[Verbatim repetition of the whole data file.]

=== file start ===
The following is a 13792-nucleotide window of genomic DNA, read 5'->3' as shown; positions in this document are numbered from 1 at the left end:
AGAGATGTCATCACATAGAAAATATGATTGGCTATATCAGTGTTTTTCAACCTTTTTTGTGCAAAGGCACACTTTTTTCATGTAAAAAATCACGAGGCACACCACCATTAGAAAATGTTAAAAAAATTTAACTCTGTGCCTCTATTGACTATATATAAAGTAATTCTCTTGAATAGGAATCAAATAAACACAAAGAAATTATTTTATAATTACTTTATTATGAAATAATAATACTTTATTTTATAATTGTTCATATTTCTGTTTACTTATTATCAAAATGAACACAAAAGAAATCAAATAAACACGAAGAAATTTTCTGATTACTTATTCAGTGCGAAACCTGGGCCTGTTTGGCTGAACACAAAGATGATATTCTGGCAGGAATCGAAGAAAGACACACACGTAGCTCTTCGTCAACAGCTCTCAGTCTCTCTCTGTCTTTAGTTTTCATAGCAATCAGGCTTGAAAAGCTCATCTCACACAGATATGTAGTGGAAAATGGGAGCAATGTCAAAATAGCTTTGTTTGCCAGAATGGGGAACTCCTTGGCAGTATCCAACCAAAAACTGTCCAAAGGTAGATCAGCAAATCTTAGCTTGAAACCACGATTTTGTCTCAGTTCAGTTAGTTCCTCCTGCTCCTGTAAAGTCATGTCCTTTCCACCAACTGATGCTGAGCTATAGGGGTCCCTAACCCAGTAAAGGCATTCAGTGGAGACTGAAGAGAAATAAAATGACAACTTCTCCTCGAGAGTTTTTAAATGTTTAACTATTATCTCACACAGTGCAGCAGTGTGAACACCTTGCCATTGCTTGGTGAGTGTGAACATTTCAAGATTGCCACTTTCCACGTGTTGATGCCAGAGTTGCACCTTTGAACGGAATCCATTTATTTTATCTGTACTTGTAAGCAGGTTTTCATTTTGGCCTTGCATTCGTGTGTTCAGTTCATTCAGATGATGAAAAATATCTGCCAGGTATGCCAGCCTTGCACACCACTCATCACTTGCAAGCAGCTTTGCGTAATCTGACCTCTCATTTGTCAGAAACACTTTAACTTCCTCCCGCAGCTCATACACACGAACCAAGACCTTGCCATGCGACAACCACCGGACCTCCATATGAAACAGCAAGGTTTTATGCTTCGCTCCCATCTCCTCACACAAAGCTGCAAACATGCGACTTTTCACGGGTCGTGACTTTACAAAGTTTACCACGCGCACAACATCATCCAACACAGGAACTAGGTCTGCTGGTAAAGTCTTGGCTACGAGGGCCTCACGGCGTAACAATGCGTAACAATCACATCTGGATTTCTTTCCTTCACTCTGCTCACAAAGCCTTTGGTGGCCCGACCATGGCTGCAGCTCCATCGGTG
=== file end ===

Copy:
The following is a 13792-nucleotide window of genomic DNA, read 5'->3' as shown; positions in this document are numbered from 1 at the left end:
AGAGATGTCATCACATAGAAAATATGATTGGCTATATCAGTGTTTTTCAACCTTTTTTGTGCAAAGGCACACTTTTTTCATGTAAAAAATCACGAGGCACACCACCATTAGAAAATGTTAAAAAAATTTAACTCTGTGCCTCTATTGACTATATATAAAGTAATTCTCTTGAATAGGAATCAAATAAACACAAAGAAATTATTTTATAATTACTTTATTATGAAATAATAATACTTTATTTTATAATTGTTCATATTTCTGTTTACTTATTATCAAAATGAACACAAAAGAAATCAAATAAACACGAAGAAATTTTCTGATTACTTATTCAGTGCGAAACCTGGGCCTGTTTGGCTGAACACAAAGATGATATTCTGGCAGGAATCGAAGAAAGACACACACGTAGCTCTTCGTCAACAGCTCTCAGTCTCTCTCTGTCTTTAGTTTTCATAGCAATCAGGCTTGAAAAGCTCATCTCACACAGATATGTAGTGGAAAATGGGAGCAATGTCAAAATAGCTTTGTTTGCCAGAATGGGGAACTCCTTGGCAGTATCCAACCAAAAACTGTCCAAAGGTAGATCAGCAAATCTTAGCTTGAAACCACGATTTTGTCTCAGTTCAGTTAGTTCCTCCTGCTCCTGTAAAGTCATGTCCTTTCCACCAACTGATGCTGAGCTATAGGGGTCCCTAACCCAGTAAAGGCATTCAGTGGAGACTGAAGAGAAATAAAATGACAACTTCTCCTCGAGAGTTTTTAAATGTTTAACTATTATCTCACACAGTGCAGCAGTGTGAACACCTTGCCATTGCTTGGTGAGTGTGAACATTTCAAGATTGCCACTTTCCACGTGTTGATGCCAGAGTTGCACCTTTGAACGGAATCCATTTATTTTATCTGTACTTGTAAGCAGGTTTTCATTTTGGCCTTGCATTCGTGTGTTCAGTTCATTCAGATGATGAAAAATATCTGCCAGGTATGCCAGCCTTGCACACCACTCATCACTTGCAAGCAGCTTTGCGTAATCTGACCTCTCATTTGTCAGAAACACTTTAACTTCCTCCCGCAGCTCATACACACGAACCAAGACCTTGCCATGCGACAACCACCGGACCTCCATATGAAACAGCAAGGTTTTATGCTTCGCTCCCATCTCCTCACACAAAGCTGCAAACATGCGACTTTTCACGGGTCGTGACTTTACAAAGTTTACCACGCGCACAACATCATCCAACACAGGAACTAGGTCTGCTGGTAAAGTCTTGGCTACGAGGGCCTCACGGCGTAACAATGCGTAACAATCACATCTGGATTTCTTTCCTTCACTCTGCTCACAAAGCCTTTGGTGGCCCGACCATGGCTGCAGCTCCATCGGTG